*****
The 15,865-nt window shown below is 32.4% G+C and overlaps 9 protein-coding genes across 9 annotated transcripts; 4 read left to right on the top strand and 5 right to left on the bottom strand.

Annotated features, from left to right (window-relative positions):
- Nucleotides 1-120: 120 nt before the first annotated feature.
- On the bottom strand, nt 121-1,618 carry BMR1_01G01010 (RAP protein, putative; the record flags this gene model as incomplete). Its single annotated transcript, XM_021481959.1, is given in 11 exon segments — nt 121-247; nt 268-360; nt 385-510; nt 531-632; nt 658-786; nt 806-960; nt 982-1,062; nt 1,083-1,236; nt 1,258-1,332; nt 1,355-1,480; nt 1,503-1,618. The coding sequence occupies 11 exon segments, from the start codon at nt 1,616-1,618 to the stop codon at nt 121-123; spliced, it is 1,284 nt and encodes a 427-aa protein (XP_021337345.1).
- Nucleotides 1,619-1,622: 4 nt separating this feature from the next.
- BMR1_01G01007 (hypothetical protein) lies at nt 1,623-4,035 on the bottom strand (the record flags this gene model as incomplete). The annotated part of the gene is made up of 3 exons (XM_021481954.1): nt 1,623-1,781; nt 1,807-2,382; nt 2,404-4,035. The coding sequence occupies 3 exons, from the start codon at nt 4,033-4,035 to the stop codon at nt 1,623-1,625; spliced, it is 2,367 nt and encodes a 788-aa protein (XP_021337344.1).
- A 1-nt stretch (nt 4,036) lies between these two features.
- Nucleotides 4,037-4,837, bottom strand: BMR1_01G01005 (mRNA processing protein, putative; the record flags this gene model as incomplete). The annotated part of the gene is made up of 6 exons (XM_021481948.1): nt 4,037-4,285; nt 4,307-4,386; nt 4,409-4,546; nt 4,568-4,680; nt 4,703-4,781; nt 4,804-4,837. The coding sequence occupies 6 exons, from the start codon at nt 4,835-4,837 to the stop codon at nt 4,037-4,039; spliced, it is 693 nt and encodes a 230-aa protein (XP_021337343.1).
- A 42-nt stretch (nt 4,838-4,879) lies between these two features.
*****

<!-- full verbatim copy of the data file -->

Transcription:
The 15,865-nt window shown below is 32.4% G+C and overlaps 9 protein-coding genes across 9 annotated transcripts; 4 read left to right on the top strand and 5 right to left on the bottom strand.

Annotated features, from left to right (window-relative positions):
- Nucleotides 1-120: 120 nt before the first annotated feature.
- On the bottom strand, nt 121-1,618 carry BMR1_01G01010 (RAP protein, putative; the record flags this gene model as incomplete). Its single annotated transcript, XM_021481959.1, is given in 11 exon segments — nt 121-247; nt 268-360; nt 385-510; nt 531-632; nt 658-786; nt 806-960; nt 982-1,062; nt 1,083-1,236; nt 1,258-1,332; nt 1,355-1,480; nt 1,503-1,618. The coding sequence occupies 11 exon segments, from the start codon at nt 1,616-1,618 to the stop codon at nt 121-123; spliced, it is 1,284 nt and encodes a 427-aa protein (XP_021337345.1).
- Nucleotides 1,619-1,622: 4 nt separating this feature from the next.
- BMR1_01G01007 (hypothetical protein) lies at nt 1,623-4,035 on the bottom strand (the record flags this gene model as incomplete). The annotated part of the gene is made up of 3 exons (XM_021481954.1): nt 1,623-1,781; nt 1,807-2,382; nt 2,404-4,035. The coding sequence occupies 3 exons, from the start codon at nt 4,033-4,035 to the stop codon at nt 1,623-1,625; spliced, it is 2,367 nt and encodes a 788-aa protein (XP_021337344.1).
- A 1-nt stretch (nt 4,036) lies between these two features.
- Nucleotides 4,037-4,837, bottom strand: BMR1_01G01005 (mRNA processing protein, putative; the record flags this gene model as incomplete). The annotated part of the gene is made up of 6 exons (XM_021481948.1): nt 4,037-4,285; nt 4,307-4,386; nt 4,409-4,546; nt 4,568-4,680; nt 4,703-4,781; nt 4,804-4,837. The coding sequence occupies 6 exons, from the start codon at nt 4,835-4,837 to the stop codon at nt 4,037-4,039; spliced, it is 693 nt and encodes a 230-aa protein (XP_021337343.1).
- A 42-nt stretch (nt 4,838-4,879) lies between these two features.